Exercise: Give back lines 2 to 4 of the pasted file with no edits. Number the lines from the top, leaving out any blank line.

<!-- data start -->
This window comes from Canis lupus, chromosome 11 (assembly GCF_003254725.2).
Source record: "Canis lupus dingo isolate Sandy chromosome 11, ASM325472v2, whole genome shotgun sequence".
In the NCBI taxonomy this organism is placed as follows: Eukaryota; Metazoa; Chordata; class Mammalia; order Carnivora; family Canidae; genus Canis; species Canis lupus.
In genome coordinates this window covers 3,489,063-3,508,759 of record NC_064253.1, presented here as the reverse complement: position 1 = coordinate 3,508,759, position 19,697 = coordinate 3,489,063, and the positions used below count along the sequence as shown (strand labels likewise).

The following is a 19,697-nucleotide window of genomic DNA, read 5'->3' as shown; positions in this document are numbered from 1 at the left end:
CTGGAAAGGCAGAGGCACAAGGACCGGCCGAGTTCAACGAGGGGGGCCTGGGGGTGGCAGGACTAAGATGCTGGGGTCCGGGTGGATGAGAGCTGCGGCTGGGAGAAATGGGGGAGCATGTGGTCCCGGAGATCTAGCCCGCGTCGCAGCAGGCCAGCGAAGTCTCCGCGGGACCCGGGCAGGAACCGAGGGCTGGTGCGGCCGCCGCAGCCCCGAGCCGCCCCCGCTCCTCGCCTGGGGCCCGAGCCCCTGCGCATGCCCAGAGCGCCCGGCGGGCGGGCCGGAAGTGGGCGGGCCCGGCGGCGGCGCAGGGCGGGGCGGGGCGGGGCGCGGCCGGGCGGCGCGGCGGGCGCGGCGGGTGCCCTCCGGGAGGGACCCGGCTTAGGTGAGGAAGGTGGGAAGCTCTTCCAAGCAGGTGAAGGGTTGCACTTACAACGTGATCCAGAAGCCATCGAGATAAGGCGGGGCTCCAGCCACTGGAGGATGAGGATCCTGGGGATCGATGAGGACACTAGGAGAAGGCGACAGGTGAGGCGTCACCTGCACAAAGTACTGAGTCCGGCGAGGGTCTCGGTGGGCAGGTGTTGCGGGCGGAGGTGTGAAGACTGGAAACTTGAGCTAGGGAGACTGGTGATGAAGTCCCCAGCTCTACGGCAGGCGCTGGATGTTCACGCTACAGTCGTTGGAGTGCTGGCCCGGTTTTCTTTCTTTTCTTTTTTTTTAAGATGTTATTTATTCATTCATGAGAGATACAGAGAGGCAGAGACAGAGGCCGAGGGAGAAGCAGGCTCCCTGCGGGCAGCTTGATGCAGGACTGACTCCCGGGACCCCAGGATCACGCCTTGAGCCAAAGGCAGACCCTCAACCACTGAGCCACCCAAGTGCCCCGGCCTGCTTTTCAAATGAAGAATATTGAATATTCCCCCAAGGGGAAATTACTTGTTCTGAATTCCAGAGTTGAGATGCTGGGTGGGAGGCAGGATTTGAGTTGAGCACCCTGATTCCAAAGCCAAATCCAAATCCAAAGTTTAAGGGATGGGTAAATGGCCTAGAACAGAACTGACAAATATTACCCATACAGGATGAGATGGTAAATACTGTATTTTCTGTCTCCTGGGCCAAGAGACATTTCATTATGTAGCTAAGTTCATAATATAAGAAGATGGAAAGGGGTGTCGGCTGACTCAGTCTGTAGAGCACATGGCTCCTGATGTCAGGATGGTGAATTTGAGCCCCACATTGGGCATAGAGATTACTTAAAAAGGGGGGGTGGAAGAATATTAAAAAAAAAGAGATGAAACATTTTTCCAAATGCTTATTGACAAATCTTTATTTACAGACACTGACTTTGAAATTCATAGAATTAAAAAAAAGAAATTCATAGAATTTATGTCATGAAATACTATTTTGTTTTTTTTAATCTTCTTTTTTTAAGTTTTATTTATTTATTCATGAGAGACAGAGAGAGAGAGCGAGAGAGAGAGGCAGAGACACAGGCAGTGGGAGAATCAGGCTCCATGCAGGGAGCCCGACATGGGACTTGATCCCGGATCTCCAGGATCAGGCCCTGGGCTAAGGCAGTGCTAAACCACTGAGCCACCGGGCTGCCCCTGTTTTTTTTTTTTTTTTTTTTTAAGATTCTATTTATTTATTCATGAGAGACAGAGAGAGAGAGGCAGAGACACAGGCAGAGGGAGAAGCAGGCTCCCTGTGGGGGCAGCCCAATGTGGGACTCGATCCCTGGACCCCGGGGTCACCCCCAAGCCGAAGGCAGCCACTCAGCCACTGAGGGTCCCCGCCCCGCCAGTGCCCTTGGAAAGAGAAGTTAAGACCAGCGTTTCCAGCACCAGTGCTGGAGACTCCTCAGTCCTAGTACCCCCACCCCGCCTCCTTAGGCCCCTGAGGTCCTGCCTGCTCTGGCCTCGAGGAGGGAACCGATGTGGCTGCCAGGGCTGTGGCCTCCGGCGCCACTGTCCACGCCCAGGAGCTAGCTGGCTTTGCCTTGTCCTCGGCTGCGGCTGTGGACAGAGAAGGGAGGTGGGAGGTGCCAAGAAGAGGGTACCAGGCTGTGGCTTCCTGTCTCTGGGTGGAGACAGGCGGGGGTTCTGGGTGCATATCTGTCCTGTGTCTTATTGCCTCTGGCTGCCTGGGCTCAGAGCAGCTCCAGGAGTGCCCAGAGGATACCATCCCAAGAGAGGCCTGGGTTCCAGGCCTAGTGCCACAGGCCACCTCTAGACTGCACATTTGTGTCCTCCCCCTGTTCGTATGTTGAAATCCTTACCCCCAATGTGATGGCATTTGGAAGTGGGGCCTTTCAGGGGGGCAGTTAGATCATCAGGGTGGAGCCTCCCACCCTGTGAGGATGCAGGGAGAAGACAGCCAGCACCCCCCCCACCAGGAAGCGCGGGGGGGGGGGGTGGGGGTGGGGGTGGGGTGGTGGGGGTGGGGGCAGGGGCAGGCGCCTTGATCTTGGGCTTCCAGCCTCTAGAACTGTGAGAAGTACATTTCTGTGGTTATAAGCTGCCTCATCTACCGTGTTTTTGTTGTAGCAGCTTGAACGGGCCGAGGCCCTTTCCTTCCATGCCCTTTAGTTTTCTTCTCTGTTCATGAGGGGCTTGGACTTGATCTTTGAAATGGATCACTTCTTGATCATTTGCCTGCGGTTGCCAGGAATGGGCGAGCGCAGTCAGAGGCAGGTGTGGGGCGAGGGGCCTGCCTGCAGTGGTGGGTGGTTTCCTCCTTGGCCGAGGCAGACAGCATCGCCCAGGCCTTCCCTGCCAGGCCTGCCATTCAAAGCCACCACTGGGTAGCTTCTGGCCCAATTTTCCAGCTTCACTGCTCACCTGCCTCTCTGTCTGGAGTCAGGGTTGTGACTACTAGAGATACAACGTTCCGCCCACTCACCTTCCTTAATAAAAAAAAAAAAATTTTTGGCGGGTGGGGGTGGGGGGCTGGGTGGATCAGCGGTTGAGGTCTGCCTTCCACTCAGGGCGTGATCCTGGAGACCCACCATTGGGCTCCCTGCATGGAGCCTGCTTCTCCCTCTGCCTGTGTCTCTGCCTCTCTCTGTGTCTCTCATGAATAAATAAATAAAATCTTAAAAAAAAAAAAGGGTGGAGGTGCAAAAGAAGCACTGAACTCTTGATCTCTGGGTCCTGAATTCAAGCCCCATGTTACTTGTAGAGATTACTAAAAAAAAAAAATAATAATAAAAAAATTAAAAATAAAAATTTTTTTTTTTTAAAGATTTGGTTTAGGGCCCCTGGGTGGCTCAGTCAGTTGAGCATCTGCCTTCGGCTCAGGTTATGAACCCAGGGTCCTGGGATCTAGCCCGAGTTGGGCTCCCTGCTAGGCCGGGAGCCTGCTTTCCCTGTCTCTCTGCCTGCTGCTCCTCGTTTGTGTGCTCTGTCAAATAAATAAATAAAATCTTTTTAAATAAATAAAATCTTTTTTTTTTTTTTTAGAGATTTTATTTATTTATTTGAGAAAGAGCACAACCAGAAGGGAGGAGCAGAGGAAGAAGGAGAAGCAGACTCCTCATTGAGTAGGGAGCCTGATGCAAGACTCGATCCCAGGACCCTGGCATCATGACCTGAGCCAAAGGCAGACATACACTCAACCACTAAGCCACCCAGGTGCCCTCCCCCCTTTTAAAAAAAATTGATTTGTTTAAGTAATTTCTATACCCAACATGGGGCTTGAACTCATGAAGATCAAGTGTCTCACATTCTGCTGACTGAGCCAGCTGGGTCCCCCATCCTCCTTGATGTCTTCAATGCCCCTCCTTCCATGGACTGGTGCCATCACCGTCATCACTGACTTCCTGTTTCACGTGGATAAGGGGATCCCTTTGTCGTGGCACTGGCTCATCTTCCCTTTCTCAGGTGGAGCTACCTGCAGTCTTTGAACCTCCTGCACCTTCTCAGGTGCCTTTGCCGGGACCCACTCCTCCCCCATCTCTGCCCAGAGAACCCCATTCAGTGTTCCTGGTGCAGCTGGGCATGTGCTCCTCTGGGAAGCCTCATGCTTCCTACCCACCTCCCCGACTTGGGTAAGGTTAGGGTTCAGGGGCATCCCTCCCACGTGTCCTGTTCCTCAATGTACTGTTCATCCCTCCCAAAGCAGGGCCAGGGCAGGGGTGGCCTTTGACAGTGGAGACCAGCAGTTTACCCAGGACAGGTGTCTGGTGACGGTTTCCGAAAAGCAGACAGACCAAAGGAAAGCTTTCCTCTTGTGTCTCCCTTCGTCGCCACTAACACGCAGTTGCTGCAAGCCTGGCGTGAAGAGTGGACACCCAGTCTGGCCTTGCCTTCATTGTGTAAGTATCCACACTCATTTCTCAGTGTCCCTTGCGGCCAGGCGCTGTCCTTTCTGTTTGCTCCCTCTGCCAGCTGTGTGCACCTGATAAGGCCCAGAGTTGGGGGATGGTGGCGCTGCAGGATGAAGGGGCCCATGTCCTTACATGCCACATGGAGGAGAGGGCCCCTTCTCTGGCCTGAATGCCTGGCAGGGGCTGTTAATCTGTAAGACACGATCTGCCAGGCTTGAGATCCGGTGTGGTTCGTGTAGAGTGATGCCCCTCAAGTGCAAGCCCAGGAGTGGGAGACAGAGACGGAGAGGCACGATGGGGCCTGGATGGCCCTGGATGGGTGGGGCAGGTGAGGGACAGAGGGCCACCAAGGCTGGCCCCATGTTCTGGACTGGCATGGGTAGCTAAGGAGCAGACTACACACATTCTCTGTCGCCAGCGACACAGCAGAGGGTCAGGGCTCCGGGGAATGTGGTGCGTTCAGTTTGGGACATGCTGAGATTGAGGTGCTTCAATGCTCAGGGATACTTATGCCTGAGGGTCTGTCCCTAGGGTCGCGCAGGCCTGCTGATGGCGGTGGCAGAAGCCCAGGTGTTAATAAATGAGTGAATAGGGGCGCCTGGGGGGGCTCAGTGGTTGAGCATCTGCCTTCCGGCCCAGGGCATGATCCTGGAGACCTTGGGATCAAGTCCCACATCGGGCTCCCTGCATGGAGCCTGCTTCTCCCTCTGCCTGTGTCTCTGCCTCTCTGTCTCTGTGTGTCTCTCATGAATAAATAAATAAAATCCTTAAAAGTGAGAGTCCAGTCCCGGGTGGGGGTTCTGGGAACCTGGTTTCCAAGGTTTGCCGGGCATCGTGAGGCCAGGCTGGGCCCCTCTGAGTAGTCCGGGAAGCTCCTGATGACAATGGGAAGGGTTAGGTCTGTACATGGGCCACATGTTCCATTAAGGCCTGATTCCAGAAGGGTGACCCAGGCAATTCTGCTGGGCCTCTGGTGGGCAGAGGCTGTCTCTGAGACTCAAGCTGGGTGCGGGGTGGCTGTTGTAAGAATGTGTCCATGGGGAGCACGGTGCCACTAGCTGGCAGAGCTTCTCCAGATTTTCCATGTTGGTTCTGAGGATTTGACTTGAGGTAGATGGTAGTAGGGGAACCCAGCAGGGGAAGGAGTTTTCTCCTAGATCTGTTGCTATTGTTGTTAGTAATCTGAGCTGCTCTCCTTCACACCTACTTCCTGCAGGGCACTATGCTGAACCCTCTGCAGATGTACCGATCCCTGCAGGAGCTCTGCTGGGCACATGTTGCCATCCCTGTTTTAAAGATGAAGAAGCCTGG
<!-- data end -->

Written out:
Source record: "Canis lupus dingo isolate Sandy chromosome 11, ASM325472v2, whole genome shotgun sequence".
In the NCBI taxonomy this organism is placed as follows: Eukaryota; Metazoa; Chordata; class Mammalia; order Carnivora; family Canidae; genus Canis; species Canis lupus.
In genome coordinates this window covers 3,489,063-3,508,759 of record NC_064253.1, presented here as the reverse complement: position 1 = coordinate 3,508,759, position 19,697 = coordinate 3,489,063, and the positions used below count along the sequence as shown (strand labels likewise).